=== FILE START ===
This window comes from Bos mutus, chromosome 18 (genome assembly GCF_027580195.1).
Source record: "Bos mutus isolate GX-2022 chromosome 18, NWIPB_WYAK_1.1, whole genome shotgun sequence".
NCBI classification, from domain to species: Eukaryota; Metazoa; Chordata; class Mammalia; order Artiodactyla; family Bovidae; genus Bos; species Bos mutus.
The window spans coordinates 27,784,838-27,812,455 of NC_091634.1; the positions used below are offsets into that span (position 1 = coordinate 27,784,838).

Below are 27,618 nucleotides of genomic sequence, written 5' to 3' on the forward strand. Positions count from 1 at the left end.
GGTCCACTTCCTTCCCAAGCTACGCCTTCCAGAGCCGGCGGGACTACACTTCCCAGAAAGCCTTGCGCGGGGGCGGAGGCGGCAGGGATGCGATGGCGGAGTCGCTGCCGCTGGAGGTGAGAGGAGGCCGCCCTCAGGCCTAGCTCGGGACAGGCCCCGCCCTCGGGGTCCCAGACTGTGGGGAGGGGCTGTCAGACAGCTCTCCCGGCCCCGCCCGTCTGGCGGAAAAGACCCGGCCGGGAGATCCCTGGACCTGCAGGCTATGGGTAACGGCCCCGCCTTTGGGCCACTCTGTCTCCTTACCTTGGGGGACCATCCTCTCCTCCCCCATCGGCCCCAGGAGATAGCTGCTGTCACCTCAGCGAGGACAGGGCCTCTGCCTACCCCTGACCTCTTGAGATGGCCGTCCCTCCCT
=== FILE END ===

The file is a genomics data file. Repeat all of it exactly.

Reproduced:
This window comes from Bos mutus, chromosome 18 (genome assembly GCF_027580195.1).
Source record: "Bos mutus isolate GX-2022 chromosome 18, NWIPB_WYAK_1.1, whole genome shotgun sequence".
NCBI classification, from domain to species: Eukaryota; Metazoa; Chordata; class Mammalia; order Artiodactyla; family Bovidae; genus Bos; species Bos mutus.
The window spans coordinates 27,784,838-27,812,455 of NC_091634.1; the positions used below are offsets into that span (position 1 = coordinate 27,784,838).

Below are 27,618 nucleotides of genomic sequence, written 5' to 3' on the forward strand. Positions count from 1 at the left end.
GGTCCACTTCCTTCCCAAGCTACGCCTTCCAGAGCCGGCGGGACTACACTTCCCAGAAAGCCTTGCGCGGGGGCGGAGGCGGCAGGGATGCGATGGCGGAGTCGCTGCCGCTGGAGGTGAGAGGAGGCCGCCCTCAGGCCTAGCTCGGGACAGGCCCCGCCCTCGGGGTCCCAGACTGTGGGGAGGGGCTGTCAGACAGCTCTCCCGGCCCCGCCCGTCTGGCGGAAAAGACCCGGCCGGGAGATCCCTGGACCTGCAGGCTATGGGTAACGGCCCCGCCTTTGGGCCACTCTGTCTCCTTACCTTGGGGGACCATCCTCTCCTCCCCCATCGGCCCCAGGAGATAGCTGCTGTCACCTCAGCGAGGACAGGGCCTCTGCCTACCCCTGACCTCTTGAGATGGCCGTCCCTCCCT